Saturday, 25 October 2014


Prof. Judith Miklossy held a very interesting presentation at the NorVect Conference 2014. In particular she looked at the connection between Lyme disease and Alzheimer´s disease. Here is an excerpt. All presentations from the NorVect conference can be watched in full length at

All 14 excerpts can be viewed 

NORVECT website


For just under £15 you can buy access to the full presentations from Norvect
For more information about Prof Judith Miklossy's research work visit her website

Tuesday, 21 October 2014


Scientists and physicians across the world have discovered that the growing numbers of people with mental illness and diseases of the nervous system are being cured or improved by treatment with antibiotics. In other words, it is now known that bacteria can make you mentally ill as well as physically ill!

From Croatia to California, from Sweden to Sicily, conditions such as Schizophrenia and Multiple Sclerosis, even Alzheimer's disease and Stroke, are being found to have common to all one of the most insidiously infective bacteria on the planet, namely Borrelia.

This organism is similar to the bacterium that causes Syphilis, which was once the major cause of mental ill health before the days of penicillin. Both bacteria are large and spiral in shape, but Borrelia is turning out to be far worse than its cousin. Syphilis could be detected fairly easily and then killed with antibiotics, but Borrelia is harder to find, and then it is even more difficult to eradicate. Because it causes such a wide range of symptoms, from mild 'flu-like fever to a rapid onset of psychosis, or from strange rashes to sudden heart-block, this nasty bacterium has spread without most of us realising it, around the world, in what is now being called a pandemic.

Perhaps its most miserable victims are those with hallucinations, panic disorders, manic depressive illness and ADHD, as well as those with the labels of Chronic Fatigue Syndrome and Myalgic Encephalomyelitis; for although the latter two conditions are recognised to be of a bacterial / viral cause by the World Health Organisation, the British medical establishment employees predominantly psychological intervention alone. Imagine being confined to a secure mental hospital, or treated with powerful antipsychotic drugs, or living for decades struggling to maintain normal memory and behaviour patterns,when all along there has been an infection secretly living in your brain and nerves. This bacterium may sometimes be the cause of anorexia, while in some of its victims it has been known to cause episodes of uncontrollable rage.

Other bacteria and viruses can wreak similar havoc: some of the ones that live harmlessly in our throats and on our skin are also able to invade our brains. Doctors and scientists are quite ready to acknowledge and search for things like HIV, Streptococcus and Herpes.But it is only recently that they are becoming aware that the Borrelia bug, one of the hardest to positively identify because of its so-called "stealth " behaviour, must be high on the list for diagnosis.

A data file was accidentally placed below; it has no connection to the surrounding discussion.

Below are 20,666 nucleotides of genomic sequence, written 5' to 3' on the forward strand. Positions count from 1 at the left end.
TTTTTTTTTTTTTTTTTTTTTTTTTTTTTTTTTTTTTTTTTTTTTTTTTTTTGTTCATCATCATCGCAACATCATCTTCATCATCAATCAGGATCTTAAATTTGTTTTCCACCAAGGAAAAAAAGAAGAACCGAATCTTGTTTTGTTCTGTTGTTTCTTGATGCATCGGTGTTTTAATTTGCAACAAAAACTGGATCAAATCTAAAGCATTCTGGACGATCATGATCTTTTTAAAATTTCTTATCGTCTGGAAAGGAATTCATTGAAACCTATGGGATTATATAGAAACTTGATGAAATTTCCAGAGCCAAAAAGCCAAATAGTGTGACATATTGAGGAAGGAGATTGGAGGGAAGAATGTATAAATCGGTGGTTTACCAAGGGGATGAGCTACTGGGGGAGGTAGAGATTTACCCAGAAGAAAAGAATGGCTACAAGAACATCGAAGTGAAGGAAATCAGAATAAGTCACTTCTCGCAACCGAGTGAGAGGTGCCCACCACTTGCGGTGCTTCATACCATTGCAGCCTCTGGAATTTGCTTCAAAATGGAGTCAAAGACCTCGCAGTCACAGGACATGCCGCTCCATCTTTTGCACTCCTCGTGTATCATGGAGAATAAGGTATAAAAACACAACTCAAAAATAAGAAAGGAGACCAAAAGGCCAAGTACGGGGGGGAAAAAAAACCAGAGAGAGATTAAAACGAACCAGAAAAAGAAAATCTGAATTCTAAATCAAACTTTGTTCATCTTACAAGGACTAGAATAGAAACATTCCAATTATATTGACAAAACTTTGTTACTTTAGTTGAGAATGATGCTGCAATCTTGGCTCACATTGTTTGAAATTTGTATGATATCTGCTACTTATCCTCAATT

European countries such as Austria, Germany, Holland and France, have alerted their GPs and specialists to the growing problem of Borrelia. Germany has twice polled every doctor in the country to determine the probable infection rate, and has found that it has doubled in the last 10 years. The Dutch have carried out similar surveys. In Austria, every GP's waiting room has warning signs about Borreliosis.The disease is being spread by ticks that are carried on birds, on wild animals and on pets such as cats and dogs, even on horses. It has been found inside the stomachs of biting flies such as horseflies and cleggs and also in mosquitoes and mites.

We present here several medical studies published in recent literature,which link mental illness and brain disease to known Borreliosis infection. There were few to be found that had been carried out in Britain; those quoted here are from the rest of Europe and the United States.

a)In a controlled study undertaken at Columbia University Department of Psychiatry, 20 children were examined following known infection of Borrelia burgdorferi (Bb), and were found to have significantly more psychiatric and cognitive difficulties. Their cognitive abilities were found to be below that of 20 matched healthy control subjects,even taking into account any effects due to anxiety, depression and fatigue during education. The study also discussed the long-term effects of the children’s infection with Borrelia, which had brought about neuropsychiatric disturbances and caused significant psychosocial and academic impairment.

b)An elderly lady treated at the Emperor Franz Josef hospital, Vienna,was initially admitted with suspected Motor Neuron Disease. Testing of fluid from her spinal column indicated the presence of Bb.Following antibiotic treatment, improvement was seen in the patient’s clinical symptoms, and further testing of spinal fluid demonstrated a positive response to the antibiotic treatment. The preliminary diagnosis of amyotrophic lateral sclerosis (ALS) was revised to one of chronic neuroborreliosis, the term given to infection of the central nervous system (CNS) by Bb.